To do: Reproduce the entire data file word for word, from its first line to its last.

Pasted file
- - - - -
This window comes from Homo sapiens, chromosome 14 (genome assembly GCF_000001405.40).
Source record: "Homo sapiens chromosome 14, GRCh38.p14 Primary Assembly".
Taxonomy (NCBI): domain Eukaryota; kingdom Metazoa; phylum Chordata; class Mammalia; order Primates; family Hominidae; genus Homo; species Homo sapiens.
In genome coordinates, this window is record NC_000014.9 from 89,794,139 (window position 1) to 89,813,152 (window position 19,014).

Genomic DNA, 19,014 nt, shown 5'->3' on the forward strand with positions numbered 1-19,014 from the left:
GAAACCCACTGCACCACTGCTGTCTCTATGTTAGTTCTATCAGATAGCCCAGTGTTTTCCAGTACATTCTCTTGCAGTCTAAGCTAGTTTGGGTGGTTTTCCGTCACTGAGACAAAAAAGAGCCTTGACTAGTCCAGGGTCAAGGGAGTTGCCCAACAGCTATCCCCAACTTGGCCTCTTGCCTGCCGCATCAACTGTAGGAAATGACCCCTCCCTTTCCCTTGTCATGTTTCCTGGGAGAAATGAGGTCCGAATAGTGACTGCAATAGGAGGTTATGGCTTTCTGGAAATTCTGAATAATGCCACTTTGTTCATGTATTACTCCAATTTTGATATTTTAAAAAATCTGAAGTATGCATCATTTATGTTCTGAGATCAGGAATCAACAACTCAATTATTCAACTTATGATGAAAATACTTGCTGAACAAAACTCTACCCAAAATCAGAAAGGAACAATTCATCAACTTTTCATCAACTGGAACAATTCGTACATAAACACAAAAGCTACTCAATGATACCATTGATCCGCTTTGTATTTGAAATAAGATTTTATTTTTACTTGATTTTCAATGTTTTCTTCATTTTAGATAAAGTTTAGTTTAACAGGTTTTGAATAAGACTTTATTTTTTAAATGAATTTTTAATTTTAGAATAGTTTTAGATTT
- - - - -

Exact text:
This window comes from Homo sapiens, chromosome 14 (genome assembly GCF_000001405.40).
Source record: "Homo sapiens chromosome 14, GRCh38.p14 Primary Assembly".
Taxonomy (NCBI): domain Eukaryota; kingdom Metazoa; phylum Chordata; class Mammalia; order Primates; family Hominidae; genus Homo; species Homo sapiens.
In genome coordinates, this window is record NC_000014.9 from 89,794,139 (window position 1) to 89,813,152 (window position 19,014).

Genomic DNA, 19,014 nt, shown 5'->3' on the forward strand with positions numbered 1-19,014 from the left:
GAAACCCACTGCACCACTGCTGTCTCTATGTTAGTTCTATCAGATAGCCCAGTGTTTTCCAGTACATTCTCTTGCAGTCTAAGCTAGTTTGGGTGGTTTTCCGTCACTGAGACAAAAAAGAGCCTTGACTAGTCCAGGGTCAAGGGAGTTGCCCAACAGCTATCCCCAACTTGGCCTCTTGCCTGCCGCATCAACTGTAGGAAATGACCCCTCCCTTTCCCTTGTCATGTTTCCTGGGAGAAATGAGGTCCGAATAGTGACTGCAATAGGAGGTTATGGCTTTCTGGAAATTCTGAATAATGCCACTTTGTTCATGTATTACTCCAATTTTGATATTTTAAAAAATCTGAAGTATGCATCATTTATGTTCTGAGATCAGGAATCAACAACTCAATTATTCAACTTATGATGAAAATACTTGCTGAACAAAACTCTACCCAAAATCAGAAAGGAACAATTCATCAACTTTTCATCAACTGGAACAATTCGTACATAAACACAAAAGCTACTCAATGATACCATTGATCCGCTTTGTATTTGAAATAAGATTTTATTTTTACTTGATTTTCAATGTTTTCTTCATTTTAGATAAAGTTTAGTTTAACAGGTTTTGAATAAGACTTTATTTTTTAAATGAATTTTTAATTTTAGAATAGTTTTAGATTT